National Writing Project

Growing Writers Through Collaboration

By: Kathy Brody
Publication: The Voice, Vol. 10, No. 1
Date: 2005

Summary: Brody recounts her fourth grade class's inspired collaboration in writing and illustrating Animalogies: A Collection of Animal Analogies, which won Scholastic's Kids Are Authors contest in 2003 and has been published by Scholastic.

 

It was the colorful, childlike illustration on the cover that first caught my eye. As I browsed through the shelves at our school's annual Scholastic Book Fair, many of the titles were familiar to me. An avid reader of children's books and a regular visitor to the children's section at my local bookstore, I keep current with children's literature. But the book that caught my attention was one I hadn't seen before. Picking it off the shelf, I took a closer look. Little did I suspect that the picture book I was holding, Who Let the Cat Out of the Bag? was going to take me on one of the most gratifying journeys of my professional career.

I have just completed my 28th year of teaching elementary school. Currently I teach fourth grade at the Six to Six Interdistrict Magnet School in Bridgeport, Connecticut. For some time, I have been fascinated with the process that young writers go through as they learn to craft a piece of writing. This passion has led me to explore the art of writing through readings, numerous workshops, and, most recently, the summer institute of the Connecticut Writing Project–Fairfield. Under the leadership of Faye Gage, the writing project site director, I spent four weeks with a group of other teachers learning to think like writers: discussing theory, collaborating on new insights and ideas, and sharing our own writing. Rarely has a workshop so clearly spoken to me and my beliefs about children as writers. I returned to the new school year armed with a determination and resolve to equip my students with everything possible to nurture the writer inside each of them. So, on an otherwise uneventful fall day, just a couple of months into the new school year, I found myself side-by-side with my fourth-graders, perusing the book fair selections for additional examples of good writing.

As I examined the book's cover, I noticed that the authors and illustrators were fourth-graders in a California elementary school. And in the cover's bottom right corner was a circular gold medallion. Although it looked similar to the foil medallions seen on Caldecott and Newbery Medal–winning books, the emblem was different from either of those. With a closer look at the medallion's embossed letters, I discovered the line "Kids Are Authors." Now my curiosity was piqued.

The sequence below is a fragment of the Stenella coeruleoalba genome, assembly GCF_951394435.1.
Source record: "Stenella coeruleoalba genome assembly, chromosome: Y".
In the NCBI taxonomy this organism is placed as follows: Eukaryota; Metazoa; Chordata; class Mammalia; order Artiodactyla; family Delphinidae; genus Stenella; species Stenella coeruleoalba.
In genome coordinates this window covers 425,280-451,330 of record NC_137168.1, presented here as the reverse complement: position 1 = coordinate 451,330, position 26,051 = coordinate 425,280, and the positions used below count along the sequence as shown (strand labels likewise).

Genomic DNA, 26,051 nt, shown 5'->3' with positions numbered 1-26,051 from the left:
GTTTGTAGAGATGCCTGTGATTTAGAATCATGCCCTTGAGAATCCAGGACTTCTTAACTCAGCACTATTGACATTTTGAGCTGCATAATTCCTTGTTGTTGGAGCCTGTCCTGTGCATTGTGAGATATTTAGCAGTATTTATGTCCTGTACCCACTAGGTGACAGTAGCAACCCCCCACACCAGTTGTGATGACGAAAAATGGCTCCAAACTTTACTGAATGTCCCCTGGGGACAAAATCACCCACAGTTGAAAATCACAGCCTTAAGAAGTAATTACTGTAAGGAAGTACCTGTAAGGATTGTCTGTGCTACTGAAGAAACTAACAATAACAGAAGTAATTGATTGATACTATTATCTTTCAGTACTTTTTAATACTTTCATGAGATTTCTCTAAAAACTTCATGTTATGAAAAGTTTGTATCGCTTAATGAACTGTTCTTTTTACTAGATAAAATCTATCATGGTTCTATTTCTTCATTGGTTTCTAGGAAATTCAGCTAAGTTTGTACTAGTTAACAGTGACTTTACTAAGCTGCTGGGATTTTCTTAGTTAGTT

Minutes later, with book in hand, I was back in my classroom, gathering my students on the rug to share my discovery. As with any new book, the children were excited about listening to the story, but when I read aloud the title and author, "Who Let the Cat Out of the Bag? by the Fourth Grade Students from Reseda, California," their anticipation grew. Sitting just a little taller and with eyes focused even more intently than usual, they readied themselves for the reading.

"This book was written by students your age!" I exclaimed and, turning to the first page, I began to read.

A book about idioms, Who Let the Cat Out of the Bag? is a charming compilation of these expressions, one to a page and each creatively illustrated with painted paper. Reading to the class, I was struck by my fourth-graders' reaction to this student-created book. Completely engaged, they buzzed excitedly as they tried to convert the literal meaning of each expression to its idiomatic meaning. By the time I finished reading, there was no doubt that every one of my students, having had no prior knowledge of idioms, had, in just 15 minutes, learned the meaning of this sophisticated new concept.

"I bet we could do this," I impulsively announced after reading the last page.

My spontaneous suggestion was met with equally enthusiastic cheers: "Let's try it! Let's write our own book, too!" And it was that enthusiasm—that unbridled energy—that served as the catalyst for the book that Room 202 was about to write. Although we had not a clue about what the book's topic might be, one thing was clear: Who Let the Cat Out of the Bag? had ignited such a spark inside these fourth-graders that they were determined to write a book of their own for Scholastic's Kids Are Authors writing competition.

During the next couple of months, amidst our daily classroom routines, we began to consider ideas for the book. The first stages of the writing process had begun. We collected and explored a number of possibilities, but none seemed to fit perfectly. One day in early January, I was in the middle of teaching a lesson on analogies—a new concept for the fourth-graders—when it occurred to me.